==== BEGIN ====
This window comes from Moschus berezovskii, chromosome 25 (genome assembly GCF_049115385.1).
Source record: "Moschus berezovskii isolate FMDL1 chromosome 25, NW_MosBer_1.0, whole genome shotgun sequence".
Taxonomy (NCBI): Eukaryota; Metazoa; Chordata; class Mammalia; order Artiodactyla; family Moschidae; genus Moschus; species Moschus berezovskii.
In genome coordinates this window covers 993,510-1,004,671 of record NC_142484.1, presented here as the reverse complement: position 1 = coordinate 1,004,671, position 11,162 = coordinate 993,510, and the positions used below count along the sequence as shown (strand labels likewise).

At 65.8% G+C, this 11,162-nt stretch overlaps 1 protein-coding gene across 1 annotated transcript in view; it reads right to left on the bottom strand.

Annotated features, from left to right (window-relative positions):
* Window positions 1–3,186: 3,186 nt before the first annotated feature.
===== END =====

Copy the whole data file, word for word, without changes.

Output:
This window comes from Moschus berezovskii, chromosome 25 (genome assembly GCF_049115385.1).
Source record: "Moschus berezovskii isolate FMDL1 chromosome 25, NW_MosBer_1.0, whole genome shotgun sequence".
Taxonomy (NCBI): Eukaryota; Metazoa; Chordata; class Mammalia; order Artiodactyla; family Moschidae; genus Moschus; species Moschus berezovskii.
In genome coordinates this window covers 993,510-1,004,671 of record NC_142484.1, presented here as the reverse complement: position 1 = coordinate 1,004,671, position 11,162 = coordinate 993,510, and the positions used below count along the sequence as shown (strand labels likewise).

At 65.8% G+C, this 11,162-nt stretch overlaps 1 protein-coding gene across 1 annotated transcript in view; it reads right to left on the bottom strand.

Annotated features, from left to right (window-relative positions):
* Window positions 1–3,186: 3,186 nt before the first annotated feature.